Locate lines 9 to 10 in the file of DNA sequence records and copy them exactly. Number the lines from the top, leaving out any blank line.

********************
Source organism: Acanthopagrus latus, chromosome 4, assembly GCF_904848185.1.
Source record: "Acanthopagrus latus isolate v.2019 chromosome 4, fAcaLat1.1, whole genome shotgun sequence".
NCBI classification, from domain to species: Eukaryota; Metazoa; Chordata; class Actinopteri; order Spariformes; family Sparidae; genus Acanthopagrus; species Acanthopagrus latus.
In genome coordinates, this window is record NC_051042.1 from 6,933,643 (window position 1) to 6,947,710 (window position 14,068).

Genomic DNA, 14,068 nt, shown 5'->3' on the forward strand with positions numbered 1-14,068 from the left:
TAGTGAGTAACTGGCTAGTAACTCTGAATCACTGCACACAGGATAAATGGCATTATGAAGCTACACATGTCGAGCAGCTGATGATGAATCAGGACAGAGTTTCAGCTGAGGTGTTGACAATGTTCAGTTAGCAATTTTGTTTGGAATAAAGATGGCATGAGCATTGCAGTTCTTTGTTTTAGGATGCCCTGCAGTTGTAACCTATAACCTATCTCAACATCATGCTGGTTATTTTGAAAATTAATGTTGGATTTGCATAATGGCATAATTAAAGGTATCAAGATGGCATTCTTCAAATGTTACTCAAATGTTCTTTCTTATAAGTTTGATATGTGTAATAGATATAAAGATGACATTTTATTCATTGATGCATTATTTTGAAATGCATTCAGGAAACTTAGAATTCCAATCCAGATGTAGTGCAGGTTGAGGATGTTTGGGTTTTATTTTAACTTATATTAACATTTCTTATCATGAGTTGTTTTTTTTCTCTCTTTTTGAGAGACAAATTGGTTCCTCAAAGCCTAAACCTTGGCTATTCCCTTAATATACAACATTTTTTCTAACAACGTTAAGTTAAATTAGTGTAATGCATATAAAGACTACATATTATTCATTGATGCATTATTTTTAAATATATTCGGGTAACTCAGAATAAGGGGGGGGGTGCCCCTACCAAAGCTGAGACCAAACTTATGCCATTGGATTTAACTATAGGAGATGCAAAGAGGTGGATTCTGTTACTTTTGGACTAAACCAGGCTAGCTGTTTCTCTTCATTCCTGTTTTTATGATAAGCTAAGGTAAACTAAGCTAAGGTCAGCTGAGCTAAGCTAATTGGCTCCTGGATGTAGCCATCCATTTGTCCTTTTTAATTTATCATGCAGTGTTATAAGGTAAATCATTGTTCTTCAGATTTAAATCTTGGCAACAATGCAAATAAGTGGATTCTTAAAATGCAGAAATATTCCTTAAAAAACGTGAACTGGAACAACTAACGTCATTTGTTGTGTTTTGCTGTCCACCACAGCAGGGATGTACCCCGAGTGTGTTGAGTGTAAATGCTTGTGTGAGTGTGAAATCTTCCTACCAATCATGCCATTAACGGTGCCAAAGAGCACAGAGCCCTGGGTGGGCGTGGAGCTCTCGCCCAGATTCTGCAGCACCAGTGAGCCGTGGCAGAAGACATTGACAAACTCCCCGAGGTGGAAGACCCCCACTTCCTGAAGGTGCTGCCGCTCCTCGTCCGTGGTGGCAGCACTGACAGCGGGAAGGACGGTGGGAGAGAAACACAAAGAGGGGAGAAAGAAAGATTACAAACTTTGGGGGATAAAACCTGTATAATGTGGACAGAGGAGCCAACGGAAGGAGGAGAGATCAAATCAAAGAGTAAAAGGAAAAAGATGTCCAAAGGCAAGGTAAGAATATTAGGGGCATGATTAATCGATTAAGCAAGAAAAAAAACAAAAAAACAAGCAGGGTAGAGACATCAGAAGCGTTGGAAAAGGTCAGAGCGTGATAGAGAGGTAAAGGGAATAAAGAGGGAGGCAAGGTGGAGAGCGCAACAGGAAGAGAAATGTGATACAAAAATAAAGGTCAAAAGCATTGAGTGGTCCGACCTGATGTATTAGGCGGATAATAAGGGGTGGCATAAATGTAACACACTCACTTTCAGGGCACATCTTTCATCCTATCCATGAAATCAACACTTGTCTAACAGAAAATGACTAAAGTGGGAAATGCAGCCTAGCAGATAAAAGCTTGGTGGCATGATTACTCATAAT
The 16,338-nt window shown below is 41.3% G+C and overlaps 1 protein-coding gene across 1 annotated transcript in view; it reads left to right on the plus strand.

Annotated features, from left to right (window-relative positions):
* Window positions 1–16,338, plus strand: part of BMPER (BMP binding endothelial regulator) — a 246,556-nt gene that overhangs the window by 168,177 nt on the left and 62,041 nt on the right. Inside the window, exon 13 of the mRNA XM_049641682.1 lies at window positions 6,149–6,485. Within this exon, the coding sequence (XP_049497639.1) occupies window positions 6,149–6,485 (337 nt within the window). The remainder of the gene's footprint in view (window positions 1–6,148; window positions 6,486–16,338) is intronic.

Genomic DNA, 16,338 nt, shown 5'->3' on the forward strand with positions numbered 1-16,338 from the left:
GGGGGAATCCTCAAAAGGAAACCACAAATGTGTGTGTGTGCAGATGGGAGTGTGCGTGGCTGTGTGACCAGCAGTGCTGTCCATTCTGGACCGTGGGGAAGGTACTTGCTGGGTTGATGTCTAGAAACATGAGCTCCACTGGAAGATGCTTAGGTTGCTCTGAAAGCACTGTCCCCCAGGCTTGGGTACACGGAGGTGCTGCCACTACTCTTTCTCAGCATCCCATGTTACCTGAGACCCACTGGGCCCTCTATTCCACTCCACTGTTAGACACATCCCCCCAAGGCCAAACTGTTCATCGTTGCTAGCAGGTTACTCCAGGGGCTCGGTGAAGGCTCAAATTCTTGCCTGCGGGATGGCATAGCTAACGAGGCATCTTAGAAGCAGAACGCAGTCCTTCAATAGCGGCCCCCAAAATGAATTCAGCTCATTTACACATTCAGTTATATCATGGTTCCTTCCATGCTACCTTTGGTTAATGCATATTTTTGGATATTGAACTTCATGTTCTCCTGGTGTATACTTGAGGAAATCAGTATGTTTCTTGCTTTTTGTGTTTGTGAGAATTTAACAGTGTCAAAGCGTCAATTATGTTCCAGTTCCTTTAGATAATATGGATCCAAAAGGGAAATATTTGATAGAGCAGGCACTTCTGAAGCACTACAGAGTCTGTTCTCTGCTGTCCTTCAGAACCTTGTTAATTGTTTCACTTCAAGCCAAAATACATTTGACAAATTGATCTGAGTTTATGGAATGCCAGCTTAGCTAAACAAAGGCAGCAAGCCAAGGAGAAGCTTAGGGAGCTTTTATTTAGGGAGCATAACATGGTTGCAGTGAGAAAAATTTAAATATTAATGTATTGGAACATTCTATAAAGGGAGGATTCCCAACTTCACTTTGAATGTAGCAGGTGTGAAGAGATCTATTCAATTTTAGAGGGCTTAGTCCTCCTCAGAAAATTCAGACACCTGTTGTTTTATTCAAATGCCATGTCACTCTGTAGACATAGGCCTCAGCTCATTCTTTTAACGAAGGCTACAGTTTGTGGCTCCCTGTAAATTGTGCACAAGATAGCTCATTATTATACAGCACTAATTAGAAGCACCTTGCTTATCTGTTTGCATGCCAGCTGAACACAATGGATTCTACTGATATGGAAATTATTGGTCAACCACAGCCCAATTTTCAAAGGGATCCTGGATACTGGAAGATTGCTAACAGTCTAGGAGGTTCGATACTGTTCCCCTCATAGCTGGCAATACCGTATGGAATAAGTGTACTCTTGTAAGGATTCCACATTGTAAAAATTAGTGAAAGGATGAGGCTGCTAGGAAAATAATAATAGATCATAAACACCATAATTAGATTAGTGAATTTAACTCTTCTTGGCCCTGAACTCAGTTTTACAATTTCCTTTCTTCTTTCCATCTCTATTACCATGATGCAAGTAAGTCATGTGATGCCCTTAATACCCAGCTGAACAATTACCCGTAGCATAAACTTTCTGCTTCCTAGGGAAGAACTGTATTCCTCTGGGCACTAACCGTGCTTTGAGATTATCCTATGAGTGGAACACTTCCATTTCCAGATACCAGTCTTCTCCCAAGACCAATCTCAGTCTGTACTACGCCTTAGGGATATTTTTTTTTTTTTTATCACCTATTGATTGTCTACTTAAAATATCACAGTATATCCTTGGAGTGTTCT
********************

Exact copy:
* Window positions 1–16,338, plus strand: part of BMPER (BMP binding endothelial regulator) — a 246,556-nt gene that overhangs the window by 168,177 nt on the left and 62,041 nt on the right. Inside the window, exon 13 of the mRNA XM_049641682.1 lies at window positions 6,149–6,485. Within this exon, the coding sequence (XP_049497639.1) occupies window positions 6,149–6,485 (337 nt within the window). The remainder of the gene's footprint in view (window positions 1–6,148; window positions 6,486–16,338) is intronic.

Genomic DNA, 16,338 nt, shown 5'->3' on the forward strand with positions numbered 1-16,338 from the left: